We note, finally, that even if there were a compelling state interest to prevent the perception of corruption or undue influence due to any of the various concerns identified here by the defendants--that is, supporting tobacco legislation, accepting contributions from those appearing before or having interests before one's legislative committee, accepting contributions from supporters outside one's district, or the like--Act I was not narrowly tailored to address them. As we have already noted, " [w]here at all possible, government must curtail speech only to the degree necessary to meet the particular problem at hand, and must avoid infringing on speech that does not pose the danger that has prompted regulation." Massachusetts Citizens for Life, 479 U.S. at 265, 107 S. Ct. 616. Act I, however, is at once both overinclusive and underinclusive, by limiting the free speech of all who would contribute without addressing the specific concerns identified.
The plaintiffs challenged two provisions relating to the activities of political action committees. The first of these was a provision, enacted in 1990, that prohibited persons from giving more than $200 each year to any one political action committee. See Ark.Code Ann. § 7-6-201(9) (B).
State-enforced limits on contributions to political action committees stifle "not only free political speech, but also free political association," and are reviewed according to a strict scrutiny standard. Day, 34 F.3d at 1365. We must therefore determine whether the defendants demonstrated that the provision was narrowly tailored to address the compelling state interest in avoiding corruption or the appearance of corruption that stems from large contributions.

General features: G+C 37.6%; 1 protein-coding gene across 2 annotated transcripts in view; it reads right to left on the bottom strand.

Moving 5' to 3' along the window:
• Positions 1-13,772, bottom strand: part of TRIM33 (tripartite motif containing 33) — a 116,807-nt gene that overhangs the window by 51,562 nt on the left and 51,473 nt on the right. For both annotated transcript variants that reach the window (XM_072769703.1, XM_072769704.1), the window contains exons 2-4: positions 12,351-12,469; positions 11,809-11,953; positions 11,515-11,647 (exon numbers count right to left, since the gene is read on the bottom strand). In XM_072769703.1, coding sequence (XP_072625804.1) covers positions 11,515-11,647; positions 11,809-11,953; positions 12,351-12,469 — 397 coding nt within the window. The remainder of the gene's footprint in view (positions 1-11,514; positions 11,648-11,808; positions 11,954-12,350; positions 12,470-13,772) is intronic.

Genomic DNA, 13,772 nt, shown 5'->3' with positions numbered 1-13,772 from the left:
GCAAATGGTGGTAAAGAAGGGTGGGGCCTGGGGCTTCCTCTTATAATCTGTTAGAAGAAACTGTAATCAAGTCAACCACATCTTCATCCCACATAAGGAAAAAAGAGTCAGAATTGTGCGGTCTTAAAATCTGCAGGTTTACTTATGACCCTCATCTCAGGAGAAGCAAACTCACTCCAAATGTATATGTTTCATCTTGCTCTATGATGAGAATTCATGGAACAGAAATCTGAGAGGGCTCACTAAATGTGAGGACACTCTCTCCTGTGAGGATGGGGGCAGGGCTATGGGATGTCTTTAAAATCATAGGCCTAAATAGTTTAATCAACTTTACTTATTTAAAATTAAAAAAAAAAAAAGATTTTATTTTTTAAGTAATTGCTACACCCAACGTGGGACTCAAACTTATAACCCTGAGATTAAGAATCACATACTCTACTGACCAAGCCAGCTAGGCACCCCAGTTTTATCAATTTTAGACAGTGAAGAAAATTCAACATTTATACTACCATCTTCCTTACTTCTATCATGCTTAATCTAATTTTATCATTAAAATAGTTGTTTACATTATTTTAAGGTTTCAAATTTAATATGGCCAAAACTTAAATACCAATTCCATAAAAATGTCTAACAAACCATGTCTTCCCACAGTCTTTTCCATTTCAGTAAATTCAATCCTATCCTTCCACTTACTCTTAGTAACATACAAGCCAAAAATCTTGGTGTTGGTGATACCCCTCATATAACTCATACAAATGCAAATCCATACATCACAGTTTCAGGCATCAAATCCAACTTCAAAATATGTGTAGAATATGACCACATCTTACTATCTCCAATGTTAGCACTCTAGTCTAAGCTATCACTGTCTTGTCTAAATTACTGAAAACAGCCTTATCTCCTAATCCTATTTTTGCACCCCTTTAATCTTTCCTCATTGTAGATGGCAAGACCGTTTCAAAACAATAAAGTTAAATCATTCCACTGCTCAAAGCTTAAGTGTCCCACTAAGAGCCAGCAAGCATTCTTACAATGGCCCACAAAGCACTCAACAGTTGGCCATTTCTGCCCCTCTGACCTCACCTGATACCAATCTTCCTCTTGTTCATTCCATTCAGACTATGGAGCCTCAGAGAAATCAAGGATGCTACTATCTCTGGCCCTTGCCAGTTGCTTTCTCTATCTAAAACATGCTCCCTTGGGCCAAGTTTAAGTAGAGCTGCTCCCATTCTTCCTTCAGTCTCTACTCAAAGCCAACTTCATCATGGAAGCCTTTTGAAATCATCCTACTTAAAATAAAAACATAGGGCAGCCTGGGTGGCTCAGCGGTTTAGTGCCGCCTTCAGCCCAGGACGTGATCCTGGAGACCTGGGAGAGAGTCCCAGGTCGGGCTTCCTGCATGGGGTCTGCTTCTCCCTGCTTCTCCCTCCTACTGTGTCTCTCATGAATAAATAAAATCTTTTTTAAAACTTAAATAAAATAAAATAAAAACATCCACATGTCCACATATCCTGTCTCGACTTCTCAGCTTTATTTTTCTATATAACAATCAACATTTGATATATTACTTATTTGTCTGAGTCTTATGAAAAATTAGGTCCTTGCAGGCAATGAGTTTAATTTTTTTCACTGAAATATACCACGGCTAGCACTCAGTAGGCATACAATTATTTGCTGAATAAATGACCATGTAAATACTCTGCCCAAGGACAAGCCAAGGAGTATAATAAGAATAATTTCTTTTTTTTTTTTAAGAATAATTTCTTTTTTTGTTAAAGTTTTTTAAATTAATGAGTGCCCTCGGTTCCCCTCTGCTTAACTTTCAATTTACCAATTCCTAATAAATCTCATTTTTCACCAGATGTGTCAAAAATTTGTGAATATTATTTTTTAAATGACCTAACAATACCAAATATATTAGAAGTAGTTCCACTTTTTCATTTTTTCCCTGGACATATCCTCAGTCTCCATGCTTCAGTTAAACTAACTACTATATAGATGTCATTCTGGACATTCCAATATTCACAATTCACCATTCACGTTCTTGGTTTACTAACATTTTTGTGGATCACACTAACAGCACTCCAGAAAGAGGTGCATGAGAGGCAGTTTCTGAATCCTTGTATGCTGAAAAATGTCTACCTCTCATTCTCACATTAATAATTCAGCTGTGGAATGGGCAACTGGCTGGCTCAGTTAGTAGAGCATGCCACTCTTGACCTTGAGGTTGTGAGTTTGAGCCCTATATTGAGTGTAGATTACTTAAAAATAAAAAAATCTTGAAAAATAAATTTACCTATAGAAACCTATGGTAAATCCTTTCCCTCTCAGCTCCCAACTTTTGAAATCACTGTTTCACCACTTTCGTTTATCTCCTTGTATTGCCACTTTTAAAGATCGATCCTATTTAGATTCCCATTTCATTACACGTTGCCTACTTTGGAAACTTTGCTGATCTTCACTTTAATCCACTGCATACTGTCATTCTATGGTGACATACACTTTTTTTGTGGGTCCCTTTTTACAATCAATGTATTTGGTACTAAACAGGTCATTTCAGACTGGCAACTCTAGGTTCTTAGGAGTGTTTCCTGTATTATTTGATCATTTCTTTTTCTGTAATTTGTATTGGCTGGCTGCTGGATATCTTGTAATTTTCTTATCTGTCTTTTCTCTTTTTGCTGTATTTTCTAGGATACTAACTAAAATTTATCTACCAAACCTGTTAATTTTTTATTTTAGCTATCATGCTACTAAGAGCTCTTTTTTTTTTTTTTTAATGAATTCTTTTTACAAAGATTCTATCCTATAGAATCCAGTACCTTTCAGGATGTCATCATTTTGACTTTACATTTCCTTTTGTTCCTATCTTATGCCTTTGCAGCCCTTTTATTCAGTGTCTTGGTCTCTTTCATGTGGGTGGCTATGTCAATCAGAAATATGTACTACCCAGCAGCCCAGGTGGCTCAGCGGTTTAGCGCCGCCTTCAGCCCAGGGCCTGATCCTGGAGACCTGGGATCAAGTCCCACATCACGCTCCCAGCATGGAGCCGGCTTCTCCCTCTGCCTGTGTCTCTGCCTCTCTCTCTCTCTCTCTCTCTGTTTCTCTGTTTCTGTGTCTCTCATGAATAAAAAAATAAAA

We hold that this provision, like the provision that we invalidated in Day, is not narrowly tailored to serve a compelling state interest, because the annual limit is so low as to be different in kind from the limit approved in Buckley. See id. at 1366. In Day, we noted that a $100 limit (in 1994 dollars) for contributions to political action committees was, adjusted for inflation, equal to approximately 4 percent of the contribution limit upheld in Buckley. Id. Thus, a $200 limit (in 1998 dollars) is equal to no more than 8 percent of the contribution limit approved in Buckley. That limit is also less than 5 percent, even before any adjustment for inflation, of the $5,000 limitation on contributions to PACs approved by the Supreme Court in California Medical Association v. Federal Election Commission, 453 U.S. 182, 195-99, 101 S. Ct. 2712, 69 L. Ed. 2d 567 (1981) (plurality opinion).